The projects include airborne, ground-based and ocean measurements, social science surveys, satellite data use, modelling studies and value-added product development. Therefore, the BAOBAB data portal enables to access a great amount and a large variety of data: - 250 local observation datasets, that have been collected by operational networks since 1850, long term monitoring research networks and intensive scientific campaigns; - 1350 outputs of a socio-economics questionnaire; - 60 operational satellite products and several research products; - 10 output sets of meteorological and ocean operational models and 15 of research simulations. Data documentation complies with metadata international standards, and data are delivered into standard formats. The data request interface takes full advantage of the database relational structure and enables users to elaborate multicriteria requests (period, area, property…).
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HYdrological cycle in the Mediterranean EXperiemnt. Considering the science and societal issues motivating HyMeX, the programme aims to : improve our understanding of the water cycle, with emphasis on extreme events, by monitoring and modelling the Mediterranean atmosphere-land-ocean coupled system, its variability from the event to the seasonal and interannual scales, and its characteristics over one decade (2010-2020) in the context of global change, assess the social and economic vulnerability to extreme events and adaptation capacity.The multidisciplinary research and the database developed within HyMeX should contribute to: improve observational and modelling systems, especially for coupled systems, better predict extreme events, simulate the long-term water-cycle more accurately, provide guidelines for adaptation measures, especially in the context of global change.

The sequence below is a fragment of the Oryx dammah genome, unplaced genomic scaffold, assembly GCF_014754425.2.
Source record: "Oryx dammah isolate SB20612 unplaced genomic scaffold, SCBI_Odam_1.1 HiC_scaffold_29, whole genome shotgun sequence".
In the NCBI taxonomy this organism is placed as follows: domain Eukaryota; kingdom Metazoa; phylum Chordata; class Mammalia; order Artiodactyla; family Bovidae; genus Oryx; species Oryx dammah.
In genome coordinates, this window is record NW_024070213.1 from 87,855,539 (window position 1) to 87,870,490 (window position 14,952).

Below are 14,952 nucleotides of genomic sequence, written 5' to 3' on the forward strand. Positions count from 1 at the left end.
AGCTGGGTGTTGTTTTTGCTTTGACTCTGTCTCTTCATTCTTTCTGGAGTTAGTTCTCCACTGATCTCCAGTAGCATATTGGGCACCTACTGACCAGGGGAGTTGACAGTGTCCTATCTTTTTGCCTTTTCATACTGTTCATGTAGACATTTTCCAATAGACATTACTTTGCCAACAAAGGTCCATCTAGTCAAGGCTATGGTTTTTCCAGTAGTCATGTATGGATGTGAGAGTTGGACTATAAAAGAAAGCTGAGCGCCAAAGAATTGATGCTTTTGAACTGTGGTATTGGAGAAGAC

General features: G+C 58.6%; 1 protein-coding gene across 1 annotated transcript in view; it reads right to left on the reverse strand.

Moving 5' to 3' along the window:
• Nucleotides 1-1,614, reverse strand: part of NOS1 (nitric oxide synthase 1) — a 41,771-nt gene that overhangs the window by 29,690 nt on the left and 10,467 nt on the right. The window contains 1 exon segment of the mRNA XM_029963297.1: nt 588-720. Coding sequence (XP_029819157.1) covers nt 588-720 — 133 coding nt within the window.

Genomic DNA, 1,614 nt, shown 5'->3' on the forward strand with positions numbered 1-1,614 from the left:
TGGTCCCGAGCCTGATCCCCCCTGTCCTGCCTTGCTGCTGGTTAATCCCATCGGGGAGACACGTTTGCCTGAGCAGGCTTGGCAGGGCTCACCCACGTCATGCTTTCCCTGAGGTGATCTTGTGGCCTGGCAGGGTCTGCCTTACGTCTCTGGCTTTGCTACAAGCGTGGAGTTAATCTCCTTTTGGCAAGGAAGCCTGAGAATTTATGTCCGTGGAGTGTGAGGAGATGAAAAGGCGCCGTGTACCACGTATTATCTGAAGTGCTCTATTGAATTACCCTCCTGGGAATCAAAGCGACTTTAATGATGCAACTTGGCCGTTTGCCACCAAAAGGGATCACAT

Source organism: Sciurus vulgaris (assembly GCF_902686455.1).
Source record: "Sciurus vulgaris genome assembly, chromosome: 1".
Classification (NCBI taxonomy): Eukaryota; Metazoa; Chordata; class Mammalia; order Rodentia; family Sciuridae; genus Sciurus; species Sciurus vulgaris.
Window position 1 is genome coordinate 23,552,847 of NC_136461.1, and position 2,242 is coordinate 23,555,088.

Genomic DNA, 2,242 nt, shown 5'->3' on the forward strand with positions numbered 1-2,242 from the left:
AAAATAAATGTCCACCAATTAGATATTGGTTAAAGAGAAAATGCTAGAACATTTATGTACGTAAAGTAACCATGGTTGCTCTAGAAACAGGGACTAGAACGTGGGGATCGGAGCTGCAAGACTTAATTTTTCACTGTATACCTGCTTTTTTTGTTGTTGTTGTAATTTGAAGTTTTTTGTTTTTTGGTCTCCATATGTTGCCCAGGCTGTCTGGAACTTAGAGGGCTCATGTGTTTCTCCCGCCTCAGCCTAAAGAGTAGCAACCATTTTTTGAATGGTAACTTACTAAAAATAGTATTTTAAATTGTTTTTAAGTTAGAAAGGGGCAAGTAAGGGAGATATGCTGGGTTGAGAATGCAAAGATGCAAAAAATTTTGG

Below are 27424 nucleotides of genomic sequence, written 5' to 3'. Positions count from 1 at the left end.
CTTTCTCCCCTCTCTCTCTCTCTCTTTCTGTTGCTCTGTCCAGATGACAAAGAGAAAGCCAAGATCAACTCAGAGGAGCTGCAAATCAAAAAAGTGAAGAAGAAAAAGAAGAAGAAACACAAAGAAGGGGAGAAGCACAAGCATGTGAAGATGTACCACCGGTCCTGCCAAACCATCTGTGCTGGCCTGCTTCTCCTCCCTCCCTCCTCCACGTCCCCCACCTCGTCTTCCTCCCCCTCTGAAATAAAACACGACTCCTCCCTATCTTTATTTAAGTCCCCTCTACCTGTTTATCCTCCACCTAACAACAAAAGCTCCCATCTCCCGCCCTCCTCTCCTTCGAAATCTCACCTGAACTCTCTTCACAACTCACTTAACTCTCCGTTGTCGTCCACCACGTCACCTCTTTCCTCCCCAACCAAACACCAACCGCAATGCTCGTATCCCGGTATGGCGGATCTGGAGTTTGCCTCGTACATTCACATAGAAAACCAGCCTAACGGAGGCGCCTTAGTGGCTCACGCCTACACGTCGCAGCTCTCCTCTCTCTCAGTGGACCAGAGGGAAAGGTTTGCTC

OceanSITES is a worldwide system of long-term, deepwater reference stations measuring dozens of variables and monitoring the full depth of the ocean from air-sea interactions down to 5,000 meters. Since 1999, the international OceanSITES science team has shared both data and costs in order to capitalize on the enormous potential of these moorings. The growing network now consists of about 30 surface and 30 subsurface arrays. Satellite telemetry enables near real-time access to OceanSITES data by scientists and the public. OceanSITES moorings are an integral part of the Global Ocean Observing System. They complement satellite imagery and ARGO float data by adding the dimensions of time and depth.
The CALIPSO satellite provides new insight into the role that clouds and atmospheric aerosols play in regulating Earth's weather, climate, and air quality. CALIPSO combines an active lidar instrument with passive infrared and visible imagers to probe the vertical structure and properties of thin clouds and aerosols over the globe. CALIPSO was launched on April 28, 2006, with the CloudSat satellite. CALIPSO and CloudSat are highly complementary and together provide new, never-before-seen 3D perspectives of how clouds and aerosols form, evolve, and affect weather and climate. CALIPSO and CloudSat fly in formation with three other satellites in the A-train constellation to enable an even greater understanding of our climate system.
The AERONET (AErosol RObotic NETwork) program is a federation of ground-based remote sensing aerosol networks established by NASA and PHOTONS (PHOtométrie pour le Traitement Opérationnel de Normalisation Satellitaire; Univ. of Lille 1, CNES, and CNRS-INSU) and is greatly expanded by networks (e.g., RIMA, AeroSpan, AEROCAN, and CARSNET) and collaborators from national agencies, institutes, universities, individual scientists, and partners. The program provides a long-term, continuous and readily accessible public domain database of aerosol optical, microphysical and radiative properties for aerosol research and characterization, validation of satellite retrievals, and synergism with other databases. The network imposes standardization of instruments, calibration, processing and distribution.